They don’t have to be lumped in with your vegetables, with what you think is good for you: there are some terrific short story collections just waiting to shatter your expectations of the form.
These stories are very short (usually 4 pages), so I found it easy to fit one in the morning and one in the evening, sometimes one in the middle with a coffee and a five-minute break from my screen.
The collection opens with acknowledgments, which suits it: “I would like to thank my family, again, for allowing me to write my version of our stories down. I know I never get it quite right, but you can’t say that I am not practicing.”
These really do feel like stories that are told at a kitchen table, or at a bar, or in a classroom. They don’t feel like finely-crafted works of art, but, more simply, stories.
Their power lies for me in their telling, in the movement from beginning to end, which is designed to reach the reader in a very particular way.
And, quite often the stories themselves are about reaching, about the connections (and perceived divisions) between us, and the ways that expanses can be crossed. Sometimes the connection is drawn with sadness and sometimes with humour: a satisfying blend.
So mostly what stands out is the telling, the shaping, but occasionally a passage demands the reader take up a pen to make a note.
Here is one of mine:
“If the word for you is butch, remember. Remember that your history is one of strength and survival, and largely silent. Do not hide this word under your tongue. Do not whisper it, or sweep it under the basement stairs. Let it fill up your chest, and widen your shoulders. Wear it like a sleeve tattoo, like a medal of valour.”
These stories read very quickly; it would be easy to read the volume in a single evening. But I would suggest parsing them out. They are often very touching tales; spreading their reading over a period of time will increase their poignancy.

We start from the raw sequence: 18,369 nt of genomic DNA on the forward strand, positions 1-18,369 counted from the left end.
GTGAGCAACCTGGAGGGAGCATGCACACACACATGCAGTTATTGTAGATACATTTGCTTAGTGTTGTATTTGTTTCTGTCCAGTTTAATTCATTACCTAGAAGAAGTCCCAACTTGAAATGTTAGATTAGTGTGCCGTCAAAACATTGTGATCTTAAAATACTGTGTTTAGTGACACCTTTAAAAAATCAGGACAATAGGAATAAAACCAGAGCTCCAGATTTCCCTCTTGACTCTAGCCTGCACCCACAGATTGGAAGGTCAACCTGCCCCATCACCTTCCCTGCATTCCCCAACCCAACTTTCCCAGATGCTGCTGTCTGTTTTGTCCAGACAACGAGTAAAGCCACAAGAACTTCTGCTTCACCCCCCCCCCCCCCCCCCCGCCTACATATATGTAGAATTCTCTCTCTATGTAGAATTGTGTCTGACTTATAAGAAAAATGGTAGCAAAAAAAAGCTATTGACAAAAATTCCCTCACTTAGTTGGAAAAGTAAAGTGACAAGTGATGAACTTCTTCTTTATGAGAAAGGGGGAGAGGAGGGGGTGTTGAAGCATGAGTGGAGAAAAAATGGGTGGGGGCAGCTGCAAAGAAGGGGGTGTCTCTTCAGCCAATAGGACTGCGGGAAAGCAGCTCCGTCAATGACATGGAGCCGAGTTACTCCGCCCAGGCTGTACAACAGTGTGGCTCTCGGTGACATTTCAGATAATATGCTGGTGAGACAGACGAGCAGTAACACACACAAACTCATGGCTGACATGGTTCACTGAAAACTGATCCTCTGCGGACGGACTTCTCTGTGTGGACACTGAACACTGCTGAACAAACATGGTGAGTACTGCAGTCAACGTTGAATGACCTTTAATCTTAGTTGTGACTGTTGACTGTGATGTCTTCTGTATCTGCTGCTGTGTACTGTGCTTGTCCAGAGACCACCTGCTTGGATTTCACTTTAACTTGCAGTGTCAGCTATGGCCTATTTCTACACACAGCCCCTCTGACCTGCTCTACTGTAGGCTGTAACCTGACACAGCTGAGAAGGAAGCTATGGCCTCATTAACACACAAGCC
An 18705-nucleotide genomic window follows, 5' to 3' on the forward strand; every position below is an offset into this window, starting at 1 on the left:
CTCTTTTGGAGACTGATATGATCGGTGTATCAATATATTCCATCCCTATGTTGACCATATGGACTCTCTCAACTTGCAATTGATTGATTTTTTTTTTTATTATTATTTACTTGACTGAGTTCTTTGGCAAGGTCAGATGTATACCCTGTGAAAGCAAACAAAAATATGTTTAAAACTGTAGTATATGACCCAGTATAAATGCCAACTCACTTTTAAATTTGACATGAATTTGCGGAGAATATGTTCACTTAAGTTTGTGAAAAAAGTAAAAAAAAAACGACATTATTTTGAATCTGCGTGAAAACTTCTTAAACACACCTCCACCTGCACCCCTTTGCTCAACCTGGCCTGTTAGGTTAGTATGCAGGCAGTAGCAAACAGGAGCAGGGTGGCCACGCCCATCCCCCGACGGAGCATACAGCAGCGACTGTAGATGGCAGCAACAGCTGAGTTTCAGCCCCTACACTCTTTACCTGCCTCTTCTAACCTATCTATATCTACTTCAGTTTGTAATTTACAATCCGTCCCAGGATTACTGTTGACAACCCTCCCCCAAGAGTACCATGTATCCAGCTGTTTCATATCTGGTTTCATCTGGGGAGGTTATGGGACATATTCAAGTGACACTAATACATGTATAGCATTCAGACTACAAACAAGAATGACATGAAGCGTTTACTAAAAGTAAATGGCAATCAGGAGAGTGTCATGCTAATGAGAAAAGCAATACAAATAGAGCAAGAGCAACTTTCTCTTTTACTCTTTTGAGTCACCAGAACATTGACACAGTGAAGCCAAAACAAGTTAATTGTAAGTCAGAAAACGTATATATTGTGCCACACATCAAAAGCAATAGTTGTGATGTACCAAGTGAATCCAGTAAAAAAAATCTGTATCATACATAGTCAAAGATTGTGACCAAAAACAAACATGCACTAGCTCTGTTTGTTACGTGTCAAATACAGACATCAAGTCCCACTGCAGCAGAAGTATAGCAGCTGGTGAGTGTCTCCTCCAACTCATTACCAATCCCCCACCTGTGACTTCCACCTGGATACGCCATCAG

You could pick up this collection because it’s from Graywolf (and you probably already know that they rock).
Or you could pick it up because it has such a striking cover (it does, doesn’t it?).
Or you could pick it up because you like interconnected short story collections.
I picked it up for a combination of the first two reasons, but if I had known the stories were linked I would have snapped it up sooner (because that’s one of my favourite things: interwoven storytelling).
Once you’ve picked it up, you could keep reading because you enjoy (as I do) the reappearance of characters that you previously caught only a glimpse of but later they are moved to centre stage (love that).
Or you could keep reading because Belle Boggs has a quiet, down-to-earth way of pulling you into the story.
But you aren’t likely to keep reading because you are so completely gripped by the plot. Nothing much happens really.
Take Marcus, for instance. He takes a job on the reservation working at Skinny’s to fix cars. He does it because he wants to buy a cell phone. So he can call his friend Khalil in Brooklyn and tell him how bored he is.
Not very exciting, right? And then he begins playing football (there’s a football game in there that reminds me a little of the basketball game in Sherman Alexie’s novel Absolutely True Diary of a Part-Time Indian). And then he gets a girlfriend and and and…
Here’s a peek at “Good News for a Hard Time”:
“The airs she put on at school, you would have thought she lived in a teepee village, but really the reservation as just like anywhere else, trailers and double-wises and clapboard ranchers set on weedy lawns far off the black asphalt road. Pickup trucks with expired license plates. Girls who wore tight jeans and hair spray. It wasn’t exotic or special, just a big bunch of acres on the river.”
Nothing exotic. Nothing special. Unless you think well-written short stories are special.
She’s one of my MRE authors.
But her stories are like those high-priced (fairly-traded) chocolates that come with a map.
(You know how it is when you really do mean just to have two? Because you know you won’t just have one, even if you try to tell yourself that, so you don’t even try. But you keep looking at the map and you can’t resist one more. Then you put the lid on, because you’re serious about savouring them over a few days. But there, you’re taking off the lid again. And again. And…suddenly (because it does feel sudden), you realize you’ve had too much.)
They are short and sassy and sharp and fun (mostly, though sometimes they’re a bit painful). A smile slides off a face like an omelet out of a pan. An argument rises up like a beanstalk between them.
“There at the window, his face like a censorious turnip, my husband is staring in.” (From the title story)
They speak to disappointments, to marriages, to break-ups, to mothering, to friendships, to family meltdowns: everyday stuff…but with an edge.
“When he has blown his nose into his handkerchief, he looks into it as if there were a diamond dropped out of his head.” (From “Good Friday, 1663”)
It is really, really hard not to speed through a collection. But they are best enjoyed in small bites, just as they are written.
How about you: what’s the last short story that you read?